Banks’ Assets Record GH¢100.3bn

Dr Ernest Addison

Total assets of the banking industry were valued at GH₵100.3 billion as at end-June 2018, growing by 15.7 percent from the corresponding period last year.

Governor of the Bank of Ghana (BoG), Dr Ernest Addison, said this was influenced by credit off-take, which increased year-on-year by 3.1 percent to reach GH¢38.7 billion.

He said asset growth fueled expansion in branch and ATM networks, as well as increased competition evidenced by product and service deliveries.

Speaking at the 18th luncheon of the Ghana Association of Bankers (GAB) in Accra, he said the financial soundness indicators of the banking industry had broadly improved though pockets of weaknesses remain.

“The asset quality of banks remains a concern since it has transmitted into capital deficiency and profitability pressures in some banks.

“The Non-Performing Loans (NPLs) ratio remains high, but eased slightly to 22.6 percent in June 2018 from 23.4 percent in April. Adjusting for loan loss provisioning, the NPLs ratio remained stable at 12.3 percent. The capital adequacy of the industry remained above the 10 percent benchmark at 19.3 percent in June 2018 from 14.8 percent a year earlier, reflecting efforts by banks to comply with the capitalization directive by December 2018.”

The governor stated that government had assured his outfit that it would provide financial support to indigenous banks, as needed, to help them meet the minimum capital requirement of GH¢400 million by 31st December 2018.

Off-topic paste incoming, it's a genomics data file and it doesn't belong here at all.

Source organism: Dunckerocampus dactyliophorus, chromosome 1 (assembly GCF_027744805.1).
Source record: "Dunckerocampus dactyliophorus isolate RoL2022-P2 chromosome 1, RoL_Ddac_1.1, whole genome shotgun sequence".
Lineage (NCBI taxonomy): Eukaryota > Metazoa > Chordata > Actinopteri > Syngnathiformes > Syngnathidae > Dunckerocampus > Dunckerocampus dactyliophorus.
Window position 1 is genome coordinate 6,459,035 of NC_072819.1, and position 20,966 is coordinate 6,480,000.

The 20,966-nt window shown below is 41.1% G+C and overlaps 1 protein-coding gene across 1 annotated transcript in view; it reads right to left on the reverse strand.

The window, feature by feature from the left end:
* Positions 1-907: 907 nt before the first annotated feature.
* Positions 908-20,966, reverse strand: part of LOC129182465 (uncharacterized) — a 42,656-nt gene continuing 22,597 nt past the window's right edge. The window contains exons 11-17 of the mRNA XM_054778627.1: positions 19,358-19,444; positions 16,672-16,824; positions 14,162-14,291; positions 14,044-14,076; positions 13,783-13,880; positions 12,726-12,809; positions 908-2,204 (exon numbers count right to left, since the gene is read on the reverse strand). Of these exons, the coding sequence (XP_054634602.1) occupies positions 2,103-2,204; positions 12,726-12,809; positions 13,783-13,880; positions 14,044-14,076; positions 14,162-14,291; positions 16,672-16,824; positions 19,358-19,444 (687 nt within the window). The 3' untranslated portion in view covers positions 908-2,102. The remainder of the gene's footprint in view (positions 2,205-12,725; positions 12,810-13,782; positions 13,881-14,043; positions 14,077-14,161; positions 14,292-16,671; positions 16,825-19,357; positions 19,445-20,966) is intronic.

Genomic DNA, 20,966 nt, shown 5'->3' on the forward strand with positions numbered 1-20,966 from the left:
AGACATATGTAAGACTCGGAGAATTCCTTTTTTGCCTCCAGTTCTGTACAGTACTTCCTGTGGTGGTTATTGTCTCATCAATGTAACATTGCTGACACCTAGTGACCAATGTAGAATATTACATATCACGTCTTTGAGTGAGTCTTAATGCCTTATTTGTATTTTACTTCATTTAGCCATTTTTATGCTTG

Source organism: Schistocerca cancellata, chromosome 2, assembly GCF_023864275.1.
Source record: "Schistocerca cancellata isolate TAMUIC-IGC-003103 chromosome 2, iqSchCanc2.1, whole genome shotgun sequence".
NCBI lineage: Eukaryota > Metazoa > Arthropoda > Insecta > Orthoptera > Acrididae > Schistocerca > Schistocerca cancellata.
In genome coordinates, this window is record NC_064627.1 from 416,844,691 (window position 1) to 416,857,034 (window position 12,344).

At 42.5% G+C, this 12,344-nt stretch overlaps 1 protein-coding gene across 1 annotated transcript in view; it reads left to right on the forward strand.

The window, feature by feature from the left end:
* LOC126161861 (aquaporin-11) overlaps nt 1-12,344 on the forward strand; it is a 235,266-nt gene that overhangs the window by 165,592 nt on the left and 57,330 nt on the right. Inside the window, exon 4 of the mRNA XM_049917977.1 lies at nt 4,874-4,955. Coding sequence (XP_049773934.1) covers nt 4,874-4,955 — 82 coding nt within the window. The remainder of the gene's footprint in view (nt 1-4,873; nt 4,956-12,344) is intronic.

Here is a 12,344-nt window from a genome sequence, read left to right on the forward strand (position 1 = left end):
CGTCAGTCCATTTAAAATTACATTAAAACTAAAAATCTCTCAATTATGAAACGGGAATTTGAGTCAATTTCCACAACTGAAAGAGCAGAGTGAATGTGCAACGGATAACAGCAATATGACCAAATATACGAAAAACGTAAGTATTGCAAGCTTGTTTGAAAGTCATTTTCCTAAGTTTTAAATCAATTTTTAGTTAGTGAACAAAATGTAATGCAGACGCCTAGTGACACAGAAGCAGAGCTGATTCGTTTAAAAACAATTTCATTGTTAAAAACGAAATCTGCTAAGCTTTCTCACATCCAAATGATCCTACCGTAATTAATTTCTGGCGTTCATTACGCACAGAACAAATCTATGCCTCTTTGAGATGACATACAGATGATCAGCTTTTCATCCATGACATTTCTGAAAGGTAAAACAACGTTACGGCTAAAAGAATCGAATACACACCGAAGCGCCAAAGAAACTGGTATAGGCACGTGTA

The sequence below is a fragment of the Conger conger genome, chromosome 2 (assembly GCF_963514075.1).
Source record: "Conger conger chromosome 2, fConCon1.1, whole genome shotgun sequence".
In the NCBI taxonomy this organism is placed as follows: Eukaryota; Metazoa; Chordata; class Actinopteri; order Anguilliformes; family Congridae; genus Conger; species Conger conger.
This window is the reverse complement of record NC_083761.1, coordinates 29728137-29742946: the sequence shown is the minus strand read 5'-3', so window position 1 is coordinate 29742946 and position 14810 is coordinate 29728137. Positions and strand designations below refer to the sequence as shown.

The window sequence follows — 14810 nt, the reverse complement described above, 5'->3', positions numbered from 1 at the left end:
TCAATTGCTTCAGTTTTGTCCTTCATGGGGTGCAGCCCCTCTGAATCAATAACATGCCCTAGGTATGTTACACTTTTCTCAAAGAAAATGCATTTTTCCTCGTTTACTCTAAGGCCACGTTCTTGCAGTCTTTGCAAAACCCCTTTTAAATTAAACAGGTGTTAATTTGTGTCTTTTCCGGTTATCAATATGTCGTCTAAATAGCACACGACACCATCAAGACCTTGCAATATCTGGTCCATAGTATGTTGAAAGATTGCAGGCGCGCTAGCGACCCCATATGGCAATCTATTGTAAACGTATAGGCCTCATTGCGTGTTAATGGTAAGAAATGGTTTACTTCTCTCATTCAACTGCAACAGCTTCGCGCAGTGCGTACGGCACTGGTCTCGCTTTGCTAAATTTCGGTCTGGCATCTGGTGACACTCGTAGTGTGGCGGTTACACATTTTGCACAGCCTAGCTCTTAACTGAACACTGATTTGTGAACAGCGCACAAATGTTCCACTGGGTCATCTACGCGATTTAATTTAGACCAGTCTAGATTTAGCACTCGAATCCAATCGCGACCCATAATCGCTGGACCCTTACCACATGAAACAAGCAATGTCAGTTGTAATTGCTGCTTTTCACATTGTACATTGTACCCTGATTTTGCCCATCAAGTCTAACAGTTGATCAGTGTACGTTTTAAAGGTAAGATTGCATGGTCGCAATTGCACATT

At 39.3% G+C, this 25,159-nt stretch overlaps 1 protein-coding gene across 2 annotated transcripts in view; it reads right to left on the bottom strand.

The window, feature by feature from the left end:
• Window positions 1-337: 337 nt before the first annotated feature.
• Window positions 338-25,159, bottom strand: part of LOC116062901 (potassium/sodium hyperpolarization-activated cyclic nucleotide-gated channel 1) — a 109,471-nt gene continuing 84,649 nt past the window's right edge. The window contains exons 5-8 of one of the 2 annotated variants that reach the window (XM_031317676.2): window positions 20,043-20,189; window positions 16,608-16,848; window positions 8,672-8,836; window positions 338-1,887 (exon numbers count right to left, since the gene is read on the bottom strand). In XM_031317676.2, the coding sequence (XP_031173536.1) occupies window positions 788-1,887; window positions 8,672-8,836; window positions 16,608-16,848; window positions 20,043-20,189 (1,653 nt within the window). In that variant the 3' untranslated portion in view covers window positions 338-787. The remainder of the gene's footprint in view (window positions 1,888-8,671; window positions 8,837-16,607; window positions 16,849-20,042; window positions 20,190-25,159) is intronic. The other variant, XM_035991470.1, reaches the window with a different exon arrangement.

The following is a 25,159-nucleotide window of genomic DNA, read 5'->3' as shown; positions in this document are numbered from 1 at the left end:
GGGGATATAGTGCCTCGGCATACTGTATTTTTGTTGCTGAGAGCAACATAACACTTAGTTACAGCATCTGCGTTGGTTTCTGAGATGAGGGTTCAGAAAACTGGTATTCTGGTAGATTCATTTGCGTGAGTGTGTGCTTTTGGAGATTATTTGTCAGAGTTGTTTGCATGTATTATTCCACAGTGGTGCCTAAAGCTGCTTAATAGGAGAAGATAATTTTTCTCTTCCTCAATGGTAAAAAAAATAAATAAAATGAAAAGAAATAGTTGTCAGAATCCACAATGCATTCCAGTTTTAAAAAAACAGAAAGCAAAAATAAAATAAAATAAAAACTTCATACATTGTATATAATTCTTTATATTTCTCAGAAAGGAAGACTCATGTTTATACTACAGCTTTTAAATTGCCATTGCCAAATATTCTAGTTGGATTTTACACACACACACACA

“However, the government has indicated that such support will be limited to indigenous banks that are solvent, well-governed and managed in full compliance with the Bank of Ghana’s regulatory requirements, and able to demonstrate that they have been unable to access private sector solutions for recapitalization due to market conditions.”

Furthermore, he said corporate governance had become increasingly important, given recent infractions in the financial sector.

“As mentioned earlier, one of the key reasons for the revocation of licences of seven banks was weak corporate governance structures. We have started work on addressing the crisis that bedeviled the industry and crisis management and response should be critical in enhancing customer confidence in the system. The implementation of the deposit protection scheme is ongoing in line with the Ghana Deposit Protection Act, 2016 (Act 931), as amended, to provide a safety net for vulnerable depositors in the event of a bank failure.”

By Samuel Boadi